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CBE2124, Levicky
1
Chapter 8 and 9 – Energy Balances
Reference States
. Recall that enthalpy and internal energy are always defined
relative to a reference state (Chapter 7). When solving energy balance problems, it
is therefore necessary to define a reference state for each chemical species in the
energy balance (the reference state may be predefined if a tabulated set of data is
used such as the steam tables).
Example
. Suppose water vapor at 300
o
C and 5 bar is chosen as a reference state at
which
H
ˆ
is defined to be zero. Relative to this state, what is the specific enthalpy of
liquid water at 75
o
C and 1 bar? What is the specific internal energy of liquid water
at 75
o
C and 1 bar?
(Use Table B. 7).
Calculating changes in enthalpy and internal energy
.
H
ˆ
and
U
ˆ
are
state
functions
, meaning that their values only depend on the state of the system, and
not on the path taken to arrive at that state.
IMPORTANT
: Given a state
A
(as characterized by a set of variables such as
pressure, temperature, composition) and a state
B
, the change in enthalpy of the
system as it passes from
A
to
B
can be calculated along any path that leads from
A
to
B
, whether or not the path is the one actually followed.
Example
. 18 g of liquid water freezes to 18 g of ice while the temperature is held
constant at 0
o
C and the pressure is held constant at 1 atm. The enthalpy change for
the process is measured to be
Δ
H
ˆ
=  6.01 kJ.
What would the
Δ
H
ˆ
for the process be if, instead, the 18 g of water is first heated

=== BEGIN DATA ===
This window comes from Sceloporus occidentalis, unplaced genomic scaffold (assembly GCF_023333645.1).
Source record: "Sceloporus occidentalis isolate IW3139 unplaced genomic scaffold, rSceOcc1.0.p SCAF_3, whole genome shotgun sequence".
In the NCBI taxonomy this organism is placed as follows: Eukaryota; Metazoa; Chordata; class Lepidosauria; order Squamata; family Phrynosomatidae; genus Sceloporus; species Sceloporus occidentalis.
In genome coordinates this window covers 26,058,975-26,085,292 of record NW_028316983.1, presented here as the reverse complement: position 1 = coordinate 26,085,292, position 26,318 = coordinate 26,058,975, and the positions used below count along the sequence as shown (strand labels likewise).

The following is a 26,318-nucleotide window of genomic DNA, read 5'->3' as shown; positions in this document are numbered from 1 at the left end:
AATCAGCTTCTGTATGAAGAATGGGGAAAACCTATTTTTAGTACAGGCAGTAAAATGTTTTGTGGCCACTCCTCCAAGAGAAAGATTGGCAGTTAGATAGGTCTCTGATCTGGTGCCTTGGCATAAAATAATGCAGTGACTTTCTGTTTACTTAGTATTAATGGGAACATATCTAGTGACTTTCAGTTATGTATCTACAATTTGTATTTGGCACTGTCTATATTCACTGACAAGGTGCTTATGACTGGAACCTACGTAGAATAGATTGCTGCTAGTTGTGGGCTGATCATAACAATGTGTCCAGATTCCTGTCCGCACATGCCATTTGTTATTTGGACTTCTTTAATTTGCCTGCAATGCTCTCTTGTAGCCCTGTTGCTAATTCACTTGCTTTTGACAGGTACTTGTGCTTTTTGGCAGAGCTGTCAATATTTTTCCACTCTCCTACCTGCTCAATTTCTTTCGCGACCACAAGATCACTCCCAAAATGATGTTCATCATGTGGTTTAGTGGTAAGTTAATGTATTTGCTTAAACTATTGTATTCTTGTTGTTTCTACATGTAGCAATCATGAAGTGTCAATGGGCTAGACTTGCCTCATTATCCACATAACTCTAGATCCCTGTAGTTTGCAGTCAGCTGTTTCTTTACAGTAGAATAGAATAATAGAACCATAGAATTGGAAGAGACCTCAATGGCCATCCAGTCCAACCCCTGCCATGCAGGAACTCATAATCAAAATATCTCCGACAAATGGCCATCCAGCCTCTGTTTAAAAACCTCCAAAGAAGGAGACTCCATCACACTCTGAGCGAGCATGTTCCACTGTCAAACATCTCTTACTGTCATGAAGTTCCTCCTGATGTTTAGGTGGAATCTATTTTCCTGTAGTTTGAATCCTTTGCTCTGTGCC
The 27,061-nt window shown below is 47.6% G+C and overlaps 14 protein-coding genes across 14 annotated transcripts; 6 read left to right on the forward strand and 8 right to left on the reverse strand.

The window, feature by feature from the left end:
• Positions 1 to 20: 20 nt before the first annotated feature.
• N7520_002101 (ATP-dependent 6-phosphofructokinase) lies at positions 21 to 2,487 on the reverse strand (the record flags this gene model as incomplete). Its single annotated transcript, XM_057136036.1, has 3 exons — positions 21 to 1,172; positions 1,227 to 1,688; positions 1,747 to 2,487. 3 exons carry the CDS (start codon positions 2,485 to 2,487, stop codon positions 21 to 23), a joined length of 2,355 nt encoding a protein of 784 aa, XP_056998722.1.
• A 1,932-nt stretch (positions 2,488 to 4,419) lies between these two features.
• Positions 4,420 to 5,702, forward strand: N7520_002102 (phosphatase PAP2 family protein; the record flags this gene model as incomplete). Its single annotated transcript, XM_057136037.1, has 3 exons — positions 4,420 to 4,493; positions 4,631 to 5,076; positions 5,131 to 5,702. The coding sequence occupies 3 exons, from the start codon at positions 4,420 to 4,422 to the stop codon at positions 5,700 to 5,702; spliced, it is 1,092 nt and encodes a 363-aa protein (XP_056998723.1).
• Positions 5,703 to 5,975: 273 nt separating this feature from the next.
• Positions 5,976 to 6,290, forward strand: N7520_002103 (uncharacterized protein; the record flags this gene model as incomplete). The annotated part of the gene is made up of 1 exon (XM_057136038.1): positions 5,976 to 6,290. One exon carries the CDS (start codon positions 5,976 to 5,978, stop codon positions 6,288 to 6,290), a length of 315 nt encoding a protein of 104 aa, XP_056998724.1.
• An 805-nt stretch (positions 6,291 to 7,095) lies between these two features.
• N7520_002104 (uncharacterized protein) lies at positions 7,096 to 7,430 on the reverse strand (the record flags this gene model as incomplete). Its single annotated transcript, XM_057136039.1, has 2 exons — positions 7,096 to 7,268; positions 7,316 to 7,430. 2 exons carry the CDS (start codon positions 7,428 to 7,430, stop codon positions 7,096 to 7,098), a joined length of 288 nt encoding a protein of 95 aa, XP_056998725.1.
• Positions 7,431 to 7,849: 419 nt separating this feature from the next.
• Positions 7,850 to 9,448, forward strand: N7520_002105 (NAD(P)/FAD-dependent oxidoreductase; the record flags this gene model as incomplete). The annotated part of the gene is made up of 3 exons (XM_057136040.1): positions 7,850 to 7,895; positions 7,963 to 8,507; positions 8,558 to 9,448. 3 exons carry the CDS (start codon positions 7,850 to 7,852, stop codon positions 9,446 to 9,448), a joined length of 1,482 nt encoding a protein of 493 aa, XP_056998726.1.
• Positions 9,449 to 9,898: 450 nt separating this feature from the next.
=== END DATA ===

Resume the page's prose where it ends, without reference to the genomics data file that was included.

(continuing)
from 0
o
C to 100
o
C and entirely vaporized to steam at 100
o
C and 1 atm, then
liquified by compression from 1 atm to 10 atm at 100
o
C, than cooled to  200
o
C
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View Full DocumentCBE2124, Levicky
2
(during which step it freezes to ice) while being decompressed to a pressure of 1
atm, and finally thus formed 18 g of ice is heated from 200
o
C and 1 atm to ice at
0
o
C and 1 atm?
Types of Paths
. There are five types of paths for which we will learn to calculate
enthalpy changes
Δ
H
ˆ
:
1). Changes in pressure (
p
) at constant temperature (
T
) and state of aggregation
(i.e. no phase changes).
2). Changes in
T
at constant
p
and state of aggregation.
3).
Phase
changes
(i.e.
melting,
condensation,
evaporation,
solidification,
sublimation) at constant
T
and
p
.
4). Mixing steps (two liquids, gas in a liquid, solid in a liquid) at constant
T
and
p
.
5). Chemical reactions taking place at constant
T
and
p
.
The overall path from a state
A
to a state
B
will be able to be expressed as a
combination of the above five types of steps. Because enthalpy is a state function,
the total change
Δ
H
ˆ
for passing from state
A
to state
B
can be calculated as the sum
of the enthalpy changes
Δ
H
ˆ
j
for the individual steps,
Δ
H
ˆ
=
Δ
H
ˆ
1
+
Δ
H
ˆ
2
+
Δ
H
ˆ
3
+
Δ
H
ˆ
4
…
j
= 1, 2, …
k
(1)
where
k
is the total number of steps used, for purposes of the calculation, to take
the system from the initial state
A
to the final state
B
. Note that the steps used for
the calculation do not need to correspond to the actual path taken by the system
from
A
to
B
.
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 Fall '11
 Levicky

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